Date of Award

1981

Document Type

Dissertation

Degree Name

Doctor of Education (EdD)

Abstract

The main purposes of this study were to determine the relationships between cognitive predictors and the success of graduate nurses on the State Board Test Pool Examinations and between cognitive predictors and the success of the nurse after two of years employment. Data were obtained and recorded on appropriate sheets for the first hypothesis and from a mailed questionnaire for the second hypothesis. The population for the first group was the members of five graduating classes of a state university, and data for the second group was from 37.7 percent of the members of one graduating class. Statistical analyses of the data included correlation coefficients, correlations of forecasting efficiency, Multiple R and regression equations. Findings. (1)The majority of the American College Test scores, which represented five of the twelve cognitive predictors, were negligibly related to the State Board scores and indicated even less of a correlation with the Employee Success scores. (2)The National League for Nursing scores, which represented an additional five cognitive predictors, generally proved to have substantial correlations with State Board scores. The relationships between the National League test scores and the Employee Success scores were negligible. (3)The grade-point averages are weak predictors of State Board test scores and generally are one of the last variables to appear in the regression equations. The relationships between grade-point averages and the success of the graduate in employment is extremely low. (4)The National League for Nursing Maternal-Child test explains the great percentage of the variability in the dependent variables. (5)The correlations between the State Board Test Pool Examination scores and the Employee Success score are low. Conclusions. The independent variables identified for this study were inconsistent in reliability as predictors of the actual earned scores of the dependent variables. The American College Tests are written prior to college admission and are understandably weak predictors of scores achieved on tests related to the nursing curriculum. The grade-point averages failure to correlate with the dependent variables might be explained on the basis that the grade-point average is a mixture of basic courses as well as nursing courses. The National League for Nursing test scores as predictors of the dependent variables did prove to be reliable, but the domination of one variable, Maternal-Child Nursing, is an area for further investigation.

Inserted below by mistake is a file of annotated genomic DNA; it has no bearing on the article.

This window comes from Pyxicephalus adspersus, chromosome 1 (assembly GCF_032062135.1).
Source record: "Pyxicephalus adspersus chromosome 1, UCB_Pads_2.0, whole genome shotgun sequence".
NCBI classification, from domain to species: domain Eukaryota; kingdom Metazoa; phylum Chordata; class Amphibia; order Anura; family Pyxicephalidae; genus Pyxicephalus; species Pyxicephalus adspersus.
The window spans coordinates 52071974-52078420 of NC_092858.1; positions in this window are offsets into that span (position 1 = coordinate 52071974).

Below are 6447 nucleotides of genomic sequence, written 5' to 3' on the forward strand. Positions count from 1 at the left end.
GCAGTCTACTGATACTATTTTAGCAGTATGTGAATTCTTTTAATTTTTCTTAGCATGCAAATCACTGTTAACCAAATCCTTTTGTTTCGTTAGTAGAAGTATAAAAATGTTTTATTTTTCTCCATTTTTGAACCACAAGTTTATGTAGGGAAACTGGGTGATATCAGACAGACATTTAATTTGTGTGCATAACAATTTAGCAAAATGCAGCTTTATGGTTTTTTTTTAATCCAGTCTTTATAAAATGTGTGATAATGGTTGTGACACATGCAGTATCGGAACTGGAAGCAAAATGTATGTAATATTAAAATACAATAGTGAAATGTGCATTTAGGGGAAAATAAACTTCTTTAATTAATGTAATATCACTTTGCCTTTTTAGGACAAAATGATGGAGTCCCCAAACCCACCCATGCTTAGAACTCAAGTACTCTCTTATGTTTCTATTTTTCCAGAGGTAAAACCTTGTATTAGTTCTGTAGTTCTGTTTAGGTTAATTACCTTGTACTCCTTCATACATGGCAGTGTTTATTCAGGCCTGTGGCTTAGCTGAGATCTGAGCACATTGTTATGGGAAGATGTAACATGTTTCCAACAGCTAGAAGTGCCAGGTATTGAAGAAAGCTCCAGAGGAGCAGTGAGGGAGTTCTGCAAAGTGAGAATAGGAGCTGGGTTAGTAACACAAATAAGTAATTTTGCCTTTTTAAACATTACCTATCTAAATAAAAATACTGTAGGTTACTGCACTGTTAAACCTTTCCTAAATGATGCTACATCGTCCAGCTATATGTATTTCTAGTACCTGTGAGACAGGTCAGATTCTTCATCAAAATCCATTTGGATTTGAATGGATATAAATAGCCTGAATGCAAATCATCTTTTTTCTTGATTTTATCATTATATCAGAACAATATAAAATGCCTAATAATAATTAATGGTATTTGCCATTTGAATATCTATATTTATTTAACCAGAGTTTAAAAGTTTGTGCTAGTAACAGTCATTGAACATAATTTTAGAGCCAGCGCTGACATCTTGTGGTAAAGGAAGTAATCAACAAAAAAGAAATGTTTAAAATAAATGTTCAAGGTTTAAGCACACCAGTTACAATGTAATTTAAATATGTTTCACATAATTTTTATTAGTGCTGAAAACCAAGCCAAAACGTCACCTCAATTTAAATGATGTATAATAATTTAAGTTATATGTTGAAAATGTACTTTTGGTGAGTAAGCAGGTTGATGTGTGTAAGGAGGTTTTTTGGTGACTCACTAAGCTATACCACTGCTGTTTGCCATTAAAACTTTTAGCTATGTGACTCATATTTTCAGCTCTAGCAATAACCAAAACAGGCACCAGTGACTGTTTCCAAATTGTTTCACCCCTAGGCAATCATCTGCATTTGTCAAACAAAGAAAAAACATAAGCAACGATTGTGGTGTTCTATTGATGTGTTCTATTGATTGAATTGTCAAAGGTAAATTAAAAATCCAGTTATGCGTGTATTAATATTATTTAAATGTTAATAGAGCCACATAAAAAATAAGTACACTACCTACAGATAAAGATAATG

Pages

122

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